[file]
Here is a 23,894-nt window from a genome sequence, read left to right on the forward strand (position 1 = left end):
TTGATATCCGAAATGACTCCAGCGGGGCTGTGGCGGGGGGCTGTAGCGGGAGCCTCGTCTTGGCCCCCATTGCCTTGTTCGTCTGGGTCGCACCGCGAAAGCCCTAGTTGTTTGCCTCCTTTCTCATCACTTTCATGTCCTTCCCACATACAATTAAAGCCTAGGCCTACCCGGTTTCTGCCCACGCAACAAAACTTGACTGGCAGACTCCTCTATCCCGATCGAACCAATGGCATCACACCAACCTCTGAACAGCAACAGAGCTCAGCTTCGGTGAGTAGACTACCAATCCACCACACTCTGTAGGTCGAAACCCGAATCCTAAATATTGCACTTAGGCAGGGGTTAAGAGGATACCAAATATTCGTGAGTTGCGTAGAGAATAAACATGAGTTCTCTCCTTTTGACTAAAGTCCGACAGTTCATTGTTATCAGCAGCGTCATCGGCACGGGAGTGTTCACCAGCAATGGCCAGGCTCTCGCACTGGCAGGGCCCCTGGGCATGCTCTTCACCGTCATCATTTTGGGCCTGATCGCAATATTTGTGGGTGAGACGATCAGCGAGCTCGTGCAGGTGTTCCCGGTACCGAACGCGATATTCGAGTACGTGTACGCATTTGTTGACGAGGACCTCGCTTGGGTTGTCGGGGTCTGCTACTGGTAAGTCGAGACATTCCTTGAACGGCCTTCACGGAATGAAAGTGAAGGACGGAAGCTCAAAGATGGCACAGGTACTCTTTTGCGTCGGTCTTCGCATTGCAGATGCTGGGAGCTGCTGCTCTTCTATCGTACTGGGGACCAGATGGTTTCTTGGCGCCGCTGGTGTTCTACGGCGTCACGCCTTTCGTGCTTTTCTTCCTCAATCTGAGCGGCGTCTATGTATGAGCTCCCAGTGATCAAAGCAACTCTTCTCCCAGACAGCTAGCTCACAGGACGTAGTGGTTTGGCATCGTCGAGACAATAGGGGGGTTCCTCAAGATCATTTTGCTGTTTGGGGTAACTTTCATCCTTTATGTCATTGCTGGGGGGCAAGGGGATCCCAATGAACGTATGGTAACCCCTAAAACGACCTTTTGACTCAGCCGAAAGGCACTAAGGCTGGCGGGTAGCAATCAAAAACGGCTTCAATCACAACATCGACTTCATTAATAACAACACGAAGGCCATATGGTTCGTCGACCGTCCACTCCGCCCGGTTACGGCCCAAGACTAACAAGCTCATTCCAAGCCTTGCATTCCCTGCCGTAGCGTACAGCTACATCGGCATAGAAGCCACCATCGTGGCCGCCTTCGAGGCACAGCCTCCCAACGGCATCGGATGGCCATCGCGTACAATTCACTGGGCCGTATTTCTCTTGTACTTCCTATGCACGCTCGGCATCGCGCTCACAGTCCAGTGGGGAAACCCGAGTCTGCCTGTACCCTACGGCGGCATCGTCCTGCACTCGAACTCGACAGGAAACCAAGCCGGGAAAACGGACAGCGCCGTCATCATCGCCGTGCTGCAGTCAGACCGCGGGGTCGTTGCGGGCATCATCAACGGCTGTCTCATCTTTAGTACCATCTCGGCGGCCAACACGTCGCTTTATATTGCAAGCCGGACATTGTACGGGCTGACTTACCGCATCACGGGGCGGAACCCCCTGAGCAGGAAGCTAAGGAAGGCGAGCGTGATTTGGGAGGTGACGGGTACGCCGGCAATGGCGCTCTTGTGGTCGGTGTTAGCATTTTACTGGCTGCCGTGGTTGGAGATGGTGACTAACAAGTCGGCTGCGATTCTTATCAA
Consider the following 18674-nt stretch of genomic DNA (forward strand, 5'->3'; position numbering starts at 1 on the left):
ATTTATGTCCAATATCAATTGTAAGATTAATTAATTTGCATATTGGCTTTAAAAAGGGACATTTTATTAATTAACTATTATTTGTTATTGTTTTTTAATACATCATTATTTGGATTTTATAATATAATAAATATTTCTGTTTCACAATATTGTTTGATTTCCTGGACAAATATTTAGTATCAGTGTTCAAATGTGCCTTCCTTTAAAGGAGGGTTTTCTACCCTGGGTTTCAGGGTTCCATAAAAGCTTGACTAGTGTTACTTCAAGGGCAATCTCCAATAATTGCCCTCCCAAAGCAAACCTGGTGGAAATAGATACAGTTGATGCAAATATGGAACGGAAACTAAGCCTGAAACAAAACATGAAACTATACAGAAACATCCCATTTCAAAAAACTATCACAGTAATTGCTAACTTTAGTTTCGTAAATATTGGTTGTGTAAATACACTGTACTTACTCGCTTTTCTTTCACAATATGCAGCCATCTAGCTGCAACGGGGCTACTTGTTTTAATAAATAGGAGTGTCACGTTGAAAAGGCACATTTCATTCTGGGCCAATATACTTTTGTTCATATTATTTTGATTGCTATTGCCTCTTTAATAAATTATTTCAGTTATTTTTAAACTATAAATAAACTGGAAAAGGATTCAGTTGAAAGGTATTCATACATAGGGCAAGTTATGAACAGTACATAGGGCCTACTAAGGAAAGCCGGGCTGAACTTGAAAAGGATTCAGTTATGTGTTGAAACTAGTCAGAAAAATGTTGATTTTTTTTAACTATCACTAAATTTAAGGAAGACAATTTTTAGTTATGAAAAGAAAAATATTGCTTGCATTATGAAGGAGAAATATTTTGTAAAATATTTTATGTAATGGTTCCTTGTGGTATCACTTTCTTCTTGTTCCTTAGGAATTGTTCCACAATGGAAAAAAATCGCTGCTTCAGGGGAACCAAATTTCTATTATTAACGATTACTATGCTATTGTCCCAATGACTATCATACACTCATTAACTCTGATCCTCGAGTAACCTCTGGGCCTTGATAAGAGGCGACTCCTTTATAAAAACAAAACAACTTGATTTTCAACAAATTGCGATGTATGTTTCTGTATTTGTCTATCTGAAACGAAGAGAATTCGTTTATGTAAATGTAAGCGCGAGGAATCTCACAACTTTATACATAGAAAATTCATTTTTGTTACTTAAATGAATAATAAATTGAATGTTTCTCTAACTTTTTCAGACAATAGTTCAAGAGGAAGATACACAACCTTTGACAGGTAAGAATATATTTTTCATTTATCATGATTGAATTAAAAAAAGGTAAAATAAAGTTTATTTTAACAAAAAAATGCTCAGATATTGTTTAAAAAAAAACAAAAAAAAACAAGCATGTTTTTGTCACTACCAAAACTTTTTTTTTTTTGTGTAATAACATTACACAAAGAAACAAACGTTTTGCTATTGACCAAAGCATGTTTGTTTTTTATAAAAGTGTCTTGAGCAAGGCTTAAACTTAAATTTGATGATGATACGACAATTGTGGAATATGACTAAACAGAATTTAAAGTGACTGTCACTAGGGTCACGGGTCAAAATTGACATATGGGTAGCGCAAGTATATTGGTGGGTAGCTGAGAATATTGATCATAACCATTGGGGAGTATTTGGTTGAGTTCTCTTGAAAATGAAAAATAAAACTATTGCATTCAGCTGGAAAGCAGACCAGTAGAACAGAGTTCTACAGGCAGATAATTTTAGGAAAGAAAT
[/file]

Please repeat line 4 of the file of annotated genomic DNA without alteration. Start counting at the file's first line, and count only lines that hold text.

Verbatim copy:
ATTTATGTCCAATATCAATTGTAAGATTAATTAATTTGCATATTGGCTTTAAAAAGGGACATTTTATTAATTAACTATTATTTGTTATTGTTTTTTAATACATCATTATTTGGATTTTATAATATAATAAATATTTCTGTTTCACAATATTGTTTGATTTCCTGGACAAATATTTAGTATCAGTGTTCAAATGTGCCTTCCTTTAAAGGAGGGTTTTCTACCCTGGGTTTCAGGGTTCCATAAAAGCTTGACTAGTGTTACTTCAAGGGCAATCTCCAATAATTGCCCTCCCAAAGCAAACCTGGTGGAAATAGATACAGTTGATGCAAATATGGAACGGAAACTAAGCCTGAAACAAAACATGAAACTATACAGAAACATCCCATTTCAAAAAACTATCACAGTAATTGCTAACTTTAGTTTCGTAAATATTGGTTGTGTAAATACACTGTACTTACTCGCTTTTCTTTCACAATATGCAGCCATCTAGCTGCAACGGGGCTACTTGTTTTAATAAATAGGAGTGTCACGTTGAAAAGGCACATTTCATTCTGGGCCAATATACTTTTGTTCATATTATTTTGATTGCTATTGCCTCTTTAATAAATTATTTCAGTTATTTTTAAACTATAAATAAACTGGAAAAGGATTCAGTTGAAAGGTATTCATACATAGGGCAAGTTATGAACAGTACATAGGGCCTACTAAGGAAAGCCGGGCTGAACTTGAAAAGGATTCAGTTATGTGTTGAAACTAGTCAGAAAAATGTTGATTTTTTTTAACTATCACTAAATTTAAGGAAGACAATTTTTAGTTATGAAAAGAAAAATATTGCTTGCATTATGAAGGAGAAATATTTTGTAAAATATTTTATGTAATGGTTCCTTGTGGTATCACTTTCTTCTTGTTCCTTAGGAATTGTTCCACAATGGAAAAAAATCGCTGCTTCAGGGGAACCAAATTTCTATTATTAACGATTACTATGCTATTGTCCCAATGACTATCATACACTCATTAACTCTGATCCTCGAGTAACCTCTGGGCCTTGATAAGAGGCGACTCCTTTATAAAAACAAAACAACTTGATTTTCAACAAATTGCGATGTATGTTTCTGTATTTGTCTATCTGAAACGAAGAGAATTCGTTTATGTAAATGTAAGCGCGAGGAATCTCACAACTTTATACATAGAAAATTCATTTTTGTTACTTAAATGAATAATAAATTGAATGTTTCTCTAACTTTTTCAGACAATAGTTCAAGAGGAAGATACACAACCTTTGACAGGTAAGAATATATTTTTCATTTATCATGATTGAATTAAAAAAAGGTAAAATAAAGTTTATTTTAACAAAAAAATGCTCAGATATTGTTTAAAAAAAAACAAAAAAAAACAAGCATGTTTTTGTCACTACCAAAACTTTTTTTTTTTTGTGTAATAACATTACACAAAGAAACAAACGTTTTGCTATTGACCAAAGCATGTTTGTTTTTTATAAAAGTGTCTTGAGCAAGGCTTAAACTTAAATTTGATGATGATACGACAATTGTGGAATATGACTAAACAGAATTTAAAGTGACTGTCACTAGGGTCACGGGTCAAAATTGACATATGGGTAGCGCAAGTATATTGGTGGGTAGCTGAGAATATTGATCATAACCATTGGGGAGTATTTGGTTGAGTTCTCTTGAAAATGAAAAATAAAACTATTGCATTCAGCTGGAAAGCAGACCAGTAGAACAGAGTTCTACAGGCAGATAATTTTAGGAAAGAAAT